2015 年 11 巻 p. 85-92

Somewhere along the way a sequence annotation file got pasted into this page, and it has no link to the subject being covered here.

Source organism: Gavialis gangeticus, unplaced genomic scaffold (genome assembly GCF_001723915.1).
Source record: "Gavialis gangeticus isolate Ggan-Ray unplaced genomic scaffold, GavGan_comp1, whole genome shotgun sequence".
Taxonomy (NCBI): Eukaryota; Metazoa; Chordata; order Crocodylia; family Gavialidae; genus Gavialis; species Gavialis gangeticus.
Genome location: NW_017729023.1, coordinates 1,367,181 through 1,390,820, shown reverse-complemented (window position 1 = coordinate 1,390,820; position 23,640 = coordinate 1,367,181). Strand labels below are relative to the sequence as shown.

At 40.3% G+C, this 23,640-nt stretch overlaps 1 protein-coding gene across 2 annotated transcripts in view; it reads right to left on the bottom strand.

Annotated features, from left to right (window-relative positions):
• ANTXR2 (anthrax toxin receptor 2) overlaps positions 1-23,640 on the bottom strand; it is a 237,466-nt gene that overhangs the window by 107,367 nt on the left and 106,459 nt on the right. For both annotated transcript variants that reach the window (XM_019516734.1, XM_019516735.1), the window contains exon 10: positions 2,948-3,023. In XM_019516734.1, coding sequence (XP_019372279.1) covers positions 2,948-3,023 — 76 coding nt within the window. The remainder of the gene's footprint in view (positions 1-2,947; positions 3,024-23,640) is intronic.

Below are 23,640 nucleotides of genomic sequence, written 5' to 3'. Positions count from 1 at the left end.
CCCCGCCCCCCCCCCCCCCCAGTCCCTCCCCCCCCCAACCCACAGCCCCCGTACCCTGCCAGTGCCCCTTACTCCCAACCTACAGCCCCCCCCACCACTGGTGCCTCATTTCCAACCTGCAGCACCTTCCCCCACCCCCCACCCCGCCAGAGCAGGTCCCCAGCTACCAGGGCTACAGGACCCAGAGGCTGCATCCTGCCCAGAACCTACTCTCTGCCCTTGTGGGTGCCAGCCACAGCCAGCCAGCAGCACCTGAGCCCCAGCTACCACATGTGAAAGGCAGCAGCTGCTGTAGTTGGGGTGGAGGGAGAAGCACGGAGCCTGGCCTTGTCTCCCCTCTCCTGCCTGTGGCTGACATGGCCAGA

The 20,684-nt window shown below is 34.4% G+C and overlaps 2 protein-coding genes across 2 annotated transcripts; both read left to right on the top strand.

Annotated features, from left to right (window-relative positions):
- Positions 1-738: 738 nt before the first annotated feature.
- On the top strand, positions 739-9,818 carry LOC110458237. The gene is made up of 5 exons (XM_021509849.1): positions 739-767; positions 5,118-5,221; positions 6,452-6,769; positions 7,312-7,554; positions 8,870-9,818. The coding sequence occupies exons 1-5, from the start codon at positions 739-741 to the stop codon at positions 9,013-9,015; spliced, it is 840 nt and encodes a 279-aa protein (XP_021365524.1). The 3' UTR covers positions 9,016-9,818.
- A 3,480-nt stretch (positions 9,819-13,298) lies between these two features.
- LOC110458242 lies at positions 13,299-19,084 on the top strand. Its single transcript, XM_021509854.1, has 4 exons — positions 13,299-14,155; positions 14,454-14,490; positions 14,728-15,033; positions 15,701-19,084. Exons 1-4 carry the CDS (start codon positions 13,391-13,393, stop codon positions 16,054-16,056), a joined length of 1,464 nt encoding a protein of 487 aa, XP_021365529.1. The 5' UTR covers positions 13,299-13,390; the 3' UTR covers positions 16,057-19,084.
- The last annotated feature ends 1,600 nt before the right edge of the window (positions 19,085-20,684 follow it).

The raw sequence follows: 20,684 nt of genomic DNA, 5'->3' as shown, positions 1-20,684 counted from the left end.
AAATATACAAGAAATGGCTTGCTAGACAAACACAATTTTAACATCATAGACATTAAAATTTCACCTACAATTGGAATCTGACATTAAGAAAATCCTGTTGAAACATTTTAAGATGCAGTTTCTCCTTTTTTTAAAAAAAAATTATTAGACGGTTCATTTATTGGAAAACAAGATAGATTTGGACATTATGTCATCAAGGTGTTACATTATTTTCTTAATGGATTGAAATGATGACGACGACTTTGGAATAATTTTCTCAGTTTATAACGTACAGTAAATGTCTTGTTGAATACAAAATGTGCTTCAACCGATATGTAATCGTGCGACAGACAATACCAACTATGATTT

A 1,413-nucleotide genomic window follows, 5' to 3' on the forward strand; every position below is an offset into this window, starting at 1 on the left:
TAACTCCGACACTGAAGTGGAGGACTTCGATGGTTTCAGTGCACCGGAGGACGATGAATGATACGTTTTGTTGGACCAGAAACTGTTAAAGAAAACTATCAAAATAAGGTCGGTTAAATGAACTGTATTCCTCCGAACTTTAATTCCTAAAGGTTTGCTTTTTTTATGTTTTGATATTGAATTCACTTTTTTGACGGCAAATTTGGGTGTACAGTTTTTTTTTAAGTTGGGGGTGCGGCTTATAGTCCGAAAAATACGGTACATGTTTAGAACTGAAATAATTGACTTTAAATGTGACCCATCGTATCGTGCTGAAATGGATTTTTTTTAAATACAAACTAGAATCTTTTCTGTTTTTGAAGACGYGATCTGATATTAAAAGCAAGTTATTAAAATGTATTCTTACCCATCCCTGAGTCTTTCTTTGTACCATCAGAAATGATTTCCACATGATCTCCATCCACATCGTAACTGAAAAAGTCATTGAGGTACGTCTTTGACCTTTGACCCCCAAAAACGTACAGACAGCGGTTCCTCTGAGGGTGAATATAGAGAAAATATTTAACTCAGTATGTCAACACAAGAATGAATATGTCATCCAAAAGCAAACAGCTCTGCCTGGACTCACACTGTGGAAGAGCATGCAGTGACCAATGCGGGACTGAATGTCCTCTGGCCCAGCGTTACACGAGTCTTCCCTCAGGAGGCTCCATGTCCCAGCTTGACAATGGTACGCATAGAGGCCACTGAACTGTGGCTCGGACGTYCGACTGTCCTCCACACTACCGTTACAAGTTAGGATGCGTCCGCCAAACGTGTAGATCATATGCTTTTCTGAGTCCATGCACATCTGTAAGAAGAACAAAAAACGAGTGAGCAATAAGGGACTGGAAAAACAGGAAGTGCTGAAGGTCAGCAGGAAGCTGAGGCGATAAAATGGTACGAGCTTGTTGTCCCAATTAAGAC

Interaction only within specific molecules is a requisite for accurate operations of a biochemical reaction in a cell where bulk of background molecules exist. While structural specificity is a well-established mechanism for specific interaction, biophysical and biochemical experiments indicate that the mechanism is not sufficient for accounting for the antigen discrimination by T cells. In addition, the antigen discrimination by T cells also accompanies three intriguing properties other than the specificity: sensitivity, speed, and concentration compensation. In this work, we review experimental and theoretical works on the antigen discrimination by focusing on these four properties and show future directions towards understanding of the fundamental principle for molecular discrimination.